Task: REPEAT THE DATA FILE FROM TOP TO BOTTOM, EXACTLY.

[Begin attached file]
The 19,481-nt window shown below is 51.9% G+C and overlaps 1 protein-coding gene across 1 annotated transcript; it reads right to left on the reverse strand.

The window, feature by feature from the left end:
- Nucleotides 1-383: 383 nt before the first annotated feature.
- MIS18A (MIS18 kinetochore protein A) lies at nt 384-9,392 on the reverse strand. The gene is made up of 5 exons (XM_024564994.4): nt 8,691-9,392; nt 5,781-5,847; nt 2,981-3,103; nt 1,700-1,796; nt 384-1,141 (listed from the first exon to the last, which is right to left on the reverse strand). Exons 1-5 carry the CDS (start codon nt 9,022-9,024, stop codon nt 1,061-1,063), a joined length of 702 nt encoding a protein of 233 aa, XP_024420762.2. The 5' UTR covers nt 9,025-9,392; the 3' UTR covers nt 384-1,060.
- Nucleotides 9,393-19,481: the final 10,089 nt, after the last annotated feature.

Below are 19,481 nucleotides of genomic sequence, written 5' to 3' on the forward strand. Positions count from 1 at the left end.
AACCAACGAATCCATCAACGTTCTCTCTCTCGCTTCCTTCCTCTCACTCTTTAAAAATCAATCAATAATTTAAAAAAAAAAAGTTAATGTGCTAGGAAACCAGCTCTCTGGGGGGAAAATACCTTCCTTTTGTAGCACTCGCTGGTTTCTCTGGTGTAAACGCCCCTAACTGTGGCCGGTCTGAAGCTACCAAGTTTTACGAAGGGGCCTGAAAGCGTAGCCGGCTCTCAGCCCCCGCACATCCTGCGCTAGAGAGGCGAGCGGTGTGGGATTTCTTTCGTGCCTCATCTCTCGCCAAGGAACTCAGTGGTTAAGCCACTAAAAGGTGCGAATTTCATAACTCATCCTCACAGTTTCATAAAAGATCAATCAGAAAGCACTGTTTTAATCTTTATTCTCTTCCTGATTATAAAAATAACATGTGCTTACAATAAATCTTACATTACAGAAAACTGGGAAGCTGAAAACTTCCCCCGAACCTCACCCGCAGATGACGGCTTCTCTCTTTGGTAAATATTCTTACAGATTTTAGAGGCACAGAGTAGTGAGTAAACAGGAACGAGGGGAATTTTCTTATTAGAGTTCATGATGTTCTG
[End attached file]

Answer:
The 19,481-nt window shown below is 51.9% G+C and overlaps 1 protein-coding gene across 1 annotated transcript; it reads right to left on the reverse strand.

The window, feature by feature from the left end:
- Nucleotides 1-383: 383 nt before the first annotated feature.
- MIS18A (MIS18 kinetochore protein A) lies at nt 384-9,392 on the reverse strand. The gene is made up of 5 exons (XM_024564994.4): nt 8,691-9,392; nt 5,781-5,847; nt 2,981-3,103; nt 1,700-1,796; nt 384-1,141 (listed from the first exon to the last, which is right to left on the reverse strand). Exons 1-5 carry the CDS (start codon nt 9,022-9,024, stop codon nt 1,061-1,063), a joined length of 702 nt encoding a protein of 233 aa, XP_024420762.2. The 5' UTR covers nt 9,025-9,392; the 3' UTR covers nt 384-1,060.
- Nucleotides 9,393-19,481: the final 10,089 nt, after the last annotated feature.

Below are 19,481 nucleotides of genomic sequence, written 5' to 3' on the forward strand. Positions count from 1 at the left end.
AACCAACGAATCCATCAACGTTCTCTCTCTCGCTTCCTTCCTCTCACTCTTTAAAAATCAATCAATAATTTAAAAAAAAAAAGTTAATGTGCTAGGAAACCAGCTCTCTGGGGGGAAAATACCTTCCTTTTGTAGCACTCGCTGGTTTCTCTGGTGTAAACGCCCCTAACTGTGGCCGGTCTGAAGCTACCAAGTTTTACGAAGGGGCCTGAAAGCGTAGCCGGCTCTCAGCCCCCGCACATCCTGCGCTAGAGAGGCGAGCGGTGTGGGATTTCTTTCGTGCCTCATCTCTCGCCAAGGAACTCAGTGGTTAAGCCACTAAAAGGTGCGAATTTCATAACTCATCCTCACAGTTTCATAAAAGATCAATCAGAAAGCACTGTTTTAATCTTTATTCTCTTCCTGATTATAAAAATAACATGTGCTTACAATAAATCTTACATTACAGAAAACTGGGAAGCTGAAAACTTCCCCCGAACCTCACCCGCAGATGACGGCTTCTCTCTTTGGTAAATATTCTTACAGATTTTAGAGGCACAGAGTAGTGAGTAAACAGGAACGAGGGGAATTTTCTTATTAGAGTTCATGATGTTCTG